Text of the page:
7. Barclay, G.C., The comparability of data on convictions and sanctions: Are international comparisons possible? European Journal on Criminal Policy and Research, 8(1), pp. 13–26, 2000.CrossRefGoogle Scholar
  8. Barbagli, M., Immigrazione e criminalità in Italia. Bologna: Il Mulino, 1998.Google Scholar
  9. Barbagli, M., A. Colombo and E. Savona, Sociologia della devianza. Bologna: Il Mulino, 2003.Google Scholar
  10. Blackwelder, J.K. and L.L. Johnson, Changing criminal patterns in Buenos Aires, 1890 to 1914, Journal of Latin American Studies, 14(2), pp. 359–379, 1982.CrossRefGoogle Scholar
  11. Clarke, R.V., Hot products: Understanding, anticipating and reducing demand for stolen goods. Police Research Series No 112, London: Home Office, 1999. Available online at:
  12. Cohen, L.E. and M. Felson, Social change and crime rate trends: A routine activity approach, American Sociological Review, 44, pp. 588–608, 1979.Google Scholar
  13. CoE – Council of Europe, European Sourcebook of Crime and Criminal Justice Statistics. Strasbourg: Council of Europe, 1999.Google Scholar
  14. CoE – Council of Europe, Council of Europe Annual Penal Statistics: Survey 2002. Prepared by M. F. Aebi. Strasbourg: Council of Europe, 2003.Google Scholar
  15. Digneffe, F., Durkheim et les débats sur le crime et la peine. In: C. Debuyst, F. Digneffe, and A. P. Pires, Histoire des savoirs sur le crime et la peine. Volume 2: La rationalité pénale et la naissance de la criminologie, 357–398. Montréal: Les Presses de l’Université de Montréal; Ottawa: Les Presses de l’Université d’Ottawa; Bruxelles: De Boeck Université, 1998.Google Scholar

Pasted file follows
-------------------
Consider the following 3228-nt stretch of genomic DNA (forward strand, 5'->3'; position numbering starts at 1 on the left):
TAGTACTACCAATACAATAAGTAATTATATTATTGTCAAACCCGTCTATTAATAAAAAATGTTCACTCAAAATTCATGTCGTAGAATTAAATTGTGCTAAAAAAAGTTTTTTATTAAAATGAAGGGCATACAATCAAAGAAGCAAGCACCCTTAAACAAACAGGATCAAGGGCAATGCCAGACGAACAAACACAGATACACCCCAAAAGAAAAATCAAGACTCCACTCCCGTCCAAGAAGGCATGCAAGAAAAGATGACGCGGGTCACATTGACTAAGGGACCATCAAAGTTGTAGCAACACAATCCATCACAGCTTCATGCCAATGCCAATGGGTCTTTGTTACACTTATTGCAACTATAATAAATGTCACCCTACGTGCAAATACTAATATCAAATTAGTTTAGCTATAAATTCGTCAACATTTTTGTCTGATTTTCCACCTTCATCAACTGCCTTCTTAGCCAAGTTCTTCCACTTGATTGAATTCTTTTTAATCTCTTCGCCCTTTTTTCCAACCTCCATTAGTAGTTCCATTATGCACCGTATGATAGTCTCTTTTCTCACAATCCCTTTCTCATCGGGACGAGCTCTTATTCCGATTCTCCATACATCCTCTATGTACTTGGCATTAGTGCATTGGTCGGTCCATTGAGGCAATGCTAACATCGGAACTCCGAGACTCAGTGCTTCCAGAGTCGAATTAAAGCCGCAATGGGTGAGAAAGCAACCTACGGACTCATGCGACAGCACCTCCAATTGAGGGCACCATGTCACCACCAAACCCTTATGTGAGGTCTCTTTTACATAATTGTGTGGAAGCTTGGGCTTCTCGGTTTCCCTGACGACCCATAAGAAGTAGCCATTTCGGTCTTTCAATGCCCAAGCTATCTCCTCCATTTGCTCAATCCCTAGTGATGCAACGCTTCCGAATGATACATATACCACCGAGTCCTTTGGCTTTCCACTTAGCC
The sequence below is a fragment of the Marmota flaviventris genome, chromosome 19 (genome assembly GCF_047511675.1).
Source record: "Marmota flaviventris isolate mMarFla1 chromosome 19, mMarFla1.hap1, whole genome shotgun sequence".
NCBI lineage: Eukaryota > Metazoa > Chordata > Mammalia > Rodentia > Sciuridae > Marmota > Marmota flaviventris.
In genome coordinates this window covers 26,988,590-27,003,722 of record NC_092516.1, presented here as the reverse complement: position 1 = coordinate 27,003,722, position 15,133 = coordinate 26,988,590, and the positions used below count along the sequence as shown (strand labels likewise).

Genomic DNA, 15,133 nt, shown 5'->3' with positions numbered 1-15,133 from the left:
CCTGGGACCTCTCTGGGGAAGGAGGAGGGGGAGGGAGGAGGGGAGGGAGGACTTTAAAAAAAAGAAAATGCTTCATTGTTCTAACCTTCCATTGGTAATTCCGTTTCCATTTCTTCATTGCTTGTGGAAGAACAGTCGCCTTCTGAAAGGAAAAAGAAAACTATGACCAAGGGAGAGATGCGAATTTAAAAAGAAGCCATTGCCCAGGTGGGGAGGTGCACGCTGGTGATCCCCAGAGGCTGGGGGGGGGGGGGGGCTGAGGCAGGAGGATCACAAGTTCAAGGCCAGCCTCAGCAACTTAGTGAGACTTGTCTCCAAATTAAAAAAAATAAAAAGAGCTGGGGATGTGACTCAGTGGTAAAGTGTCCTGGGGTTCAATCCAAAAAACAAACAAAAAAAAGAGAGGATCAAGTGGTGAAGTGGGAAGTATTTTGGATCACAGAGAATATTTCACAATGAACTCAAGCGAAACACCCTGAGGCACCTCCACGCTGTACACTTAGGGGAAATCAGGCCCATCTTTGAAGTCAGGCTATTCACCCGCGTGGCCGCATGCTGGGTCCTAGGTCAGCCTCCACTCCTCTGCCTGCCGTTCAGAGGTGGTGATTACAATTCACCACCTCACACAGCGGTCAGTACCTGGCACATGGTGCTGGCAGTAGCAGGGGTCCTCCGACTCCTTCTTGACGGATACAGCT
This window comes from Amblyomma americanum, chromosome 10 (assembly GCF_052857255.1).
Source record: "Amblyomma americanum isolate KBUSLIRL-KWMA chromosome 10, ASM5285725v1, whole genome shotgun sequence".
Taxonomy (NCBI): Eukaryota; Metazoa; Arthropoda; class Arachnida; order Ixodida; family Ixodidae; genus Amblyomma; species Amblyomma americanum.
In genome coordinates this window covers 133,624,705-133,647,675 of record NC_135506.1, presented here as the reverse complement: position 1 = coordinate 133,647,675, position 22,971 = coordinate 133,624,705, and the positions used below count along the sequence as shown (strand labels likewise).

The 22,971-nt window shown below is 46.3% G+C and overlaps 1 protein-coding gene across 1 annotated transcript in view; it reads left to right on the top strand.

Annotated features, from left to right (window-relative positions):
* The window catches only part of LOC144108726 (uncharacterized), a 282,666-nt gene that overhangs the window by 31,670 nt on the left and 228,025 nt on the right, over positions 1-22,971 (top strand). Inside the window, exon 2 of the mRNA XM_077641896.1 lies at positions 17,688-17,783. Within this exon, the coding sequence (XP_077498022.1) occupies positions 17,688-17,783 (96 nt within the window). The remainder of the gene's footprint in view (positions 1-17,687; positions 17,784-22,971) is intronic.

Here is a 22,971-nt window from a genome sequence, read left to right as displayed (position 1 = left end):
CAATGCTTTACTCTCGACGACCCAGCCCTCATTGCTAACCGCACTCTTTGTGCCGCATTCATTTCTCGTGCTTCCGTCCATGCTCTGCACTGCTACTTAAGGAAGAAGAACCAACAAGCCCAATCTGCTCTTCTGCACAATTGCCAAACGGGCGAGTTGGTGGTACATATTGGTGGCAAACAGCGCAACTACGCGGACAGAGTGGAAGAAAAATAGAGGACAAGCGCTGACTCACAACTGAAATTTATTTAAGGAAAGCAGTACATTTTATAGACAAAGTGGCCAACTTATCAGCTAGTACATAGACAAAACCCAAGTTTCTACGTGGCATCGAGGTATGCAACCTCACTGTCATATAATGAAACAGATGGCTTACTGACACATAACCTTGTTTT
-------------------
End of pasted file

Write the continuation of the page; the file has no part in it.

16. EMCDDA – European Monitoring Centre for Drugs and Drug Addiction, Annual Report 2003: The State of the Drugs Problem in the Acceding and Candidate Countries to the European Union. Lisbon: EMCDDA, 2003a. Available online at:
  17. EMCDDA – European Monitoring Centre for Drugs and Drug Addiction, Annual Report 2003: The state of the Drugs Problem in the European Union and Norway. Lisbon: EMCDDA, 2003b. Available online at:
  18. Entorf, H. and H. Spengler, Crime in Europe: Causes and Consequences. Berlin: Springer, 2002.Google Scholar
  19. EORG – European Opinion Research Group, Public Safety, Exposure to Drug-Related Problems and Crime: Public Opinion Survey. Brussels: European Commission, 2003. Available online at:
  20. EUCPN – European Crime Prevention Network, Annual Report 2002. Brussels: Directorate-General Justice and Home Affairs, Secretariat European Crime Prevention Network, 2003. Available online at:
  21. Eurostat – Statistical Office of the European Communities, Health Statistics: Key Data on Health 2000 - Data 1970–2001. Luxembourg: Office for Official Publications of the European Communities, 2002. Available online at:
  22. Eurostat - Statistical Office of the European Communities, Health Statistics: Atlas on Mortality in the European Union - Data 1994–1996. Luxembourg: Office for Official Publications of the European Communities, 2003. Available online at:
  23. Felson, M., Technology, business, and crime. In: M. Felson and R.V. Clarke (Eds.), Business and Crime Prevention, pp. 81–96. Monsey, New York: Criminal Justice Press, 1997.Google Scholar